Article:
Senior care is a vital aspect of healthcare in Arizona that presents many potential problems. Overall, the eldercare industry in the United States is facing a shortage of caregivers which is projected to worsen as baby boomers enter their senior years. An NASEM research report noted in 2015 that there were seven potential caregivers for every person over the age of 80. However, by 2030 there will be only four caregivers per person over 80.
Arizona has a larger elderly population than most states, with 22% of our citizens age 65 or older. The state is also facing a shortage of primary care doctors, ranking 44th in total active primary-care physicians, despite being the 14th largest state by population, with one of the fastest growing populations in the nation.
This shortage continues to worsen due to a lack of in-state medical students. Phoenix currently has only 30% of the medical students compared to a market like Philadelphia, despite Phoenix having a growing and larger overall population.
So, how can the healthcare community in Arizona improve senior care for our growing elderly population, without overloading the state’s dwindling provider population?
Here are three ways the Arizona healthcare community can improve overall healthcare for our seniors:
1. Increase access and lower costs for prescription drugs.
Prescription drug sales make up a big chunk of healthcare spending in the United States, accounting for 10% of total healthcare costs in 2015. Prescription drug costs represent a burden for seniors, often accounting for high out-of-pocket costs. National Statistics show that the older one gets, the more they spend on prescription drugs. Seniors are often left to pay one-third or more of the out-of-pocket expenses. These barriers to life-saving drugs increase overall healthcare costs; especially if patients are unable to pay for their prescribed medications.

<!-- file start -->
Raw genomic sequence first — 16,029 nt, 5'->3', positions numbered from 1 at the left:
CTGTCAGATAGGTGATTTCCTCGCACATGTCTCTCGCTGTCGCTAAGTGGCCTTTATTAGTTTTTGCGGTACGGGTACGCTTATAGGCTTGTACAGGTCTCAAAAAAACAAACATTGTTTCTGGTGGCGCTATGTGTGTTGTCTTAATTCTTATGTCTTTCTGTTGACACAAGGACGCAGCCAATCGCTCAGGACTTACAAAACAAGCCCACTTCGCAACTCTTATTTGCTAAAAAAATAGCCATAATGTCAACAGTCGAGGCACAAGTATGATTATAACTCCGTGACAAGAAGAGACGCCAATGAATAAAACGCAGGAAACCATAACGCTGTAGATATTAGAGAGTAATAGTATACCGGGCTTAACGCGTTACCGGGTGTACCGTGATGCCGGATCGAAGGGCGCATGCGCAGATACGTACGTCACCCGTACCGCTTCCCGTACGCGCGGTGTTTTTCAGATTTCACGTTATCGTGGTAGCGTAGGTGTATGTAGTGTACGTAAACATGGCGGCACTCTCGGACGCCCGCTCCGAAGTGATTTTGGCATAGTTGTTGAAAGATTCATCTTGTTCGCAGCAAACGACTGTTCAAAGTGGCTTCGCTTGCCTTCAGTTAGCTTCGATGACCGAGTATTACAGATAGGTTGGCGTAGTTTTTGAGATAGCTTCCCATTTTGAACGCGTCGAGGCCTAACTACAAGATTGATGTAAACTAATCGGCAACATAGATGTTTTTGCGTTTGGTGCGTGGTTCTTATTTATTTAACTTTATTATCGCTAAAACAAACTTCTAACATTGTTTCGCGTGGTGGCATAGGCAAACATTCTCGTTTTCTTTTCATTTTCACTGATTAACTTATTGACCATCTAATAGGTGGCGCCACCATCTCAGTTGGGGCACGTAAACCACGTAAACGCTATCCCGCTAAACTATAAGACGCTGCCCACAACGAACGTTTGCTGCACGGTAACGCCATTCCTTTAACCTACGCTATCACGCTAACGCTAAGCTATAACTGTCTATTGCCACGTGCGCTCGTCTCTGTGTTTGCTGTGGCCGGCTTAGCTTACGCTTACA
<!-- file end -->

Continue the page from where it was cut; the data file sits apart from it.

In my view, we must ensure seniors can access their prescriptions as needed. We must continue to find solutions that lower pharma costs for seniors. In Arizona, pharmacies are not easily accessible by public transportation for most of our senior citizens. Local companies like LitonRx are helping to tackle this problem by providing a modern, digital pharmacy that provides free same-day delivery of medications and aggressively low pricing. Models like this will play a big part in improving senior care over the next decade, as this type of company facilities delivery and lowers drug costs.
2. Improve communication around medical care.
The use of personal care navigators has emerged as a new, helpful trend in healthcare. In this model, non-medical professionals act as a proxy to help seniors navigate their care options, working with them to book appointments, request fulfilling prescriptions and set-up telehealth interactions all with the goal of making it easier for seniors to get the care they need. Personal care navigators are often individually assigned to seniors giving them improved communication around their healthcare and a better understanding of their medical options. As a result of their increased involvement in senior care, health outcomes are more likely to improve.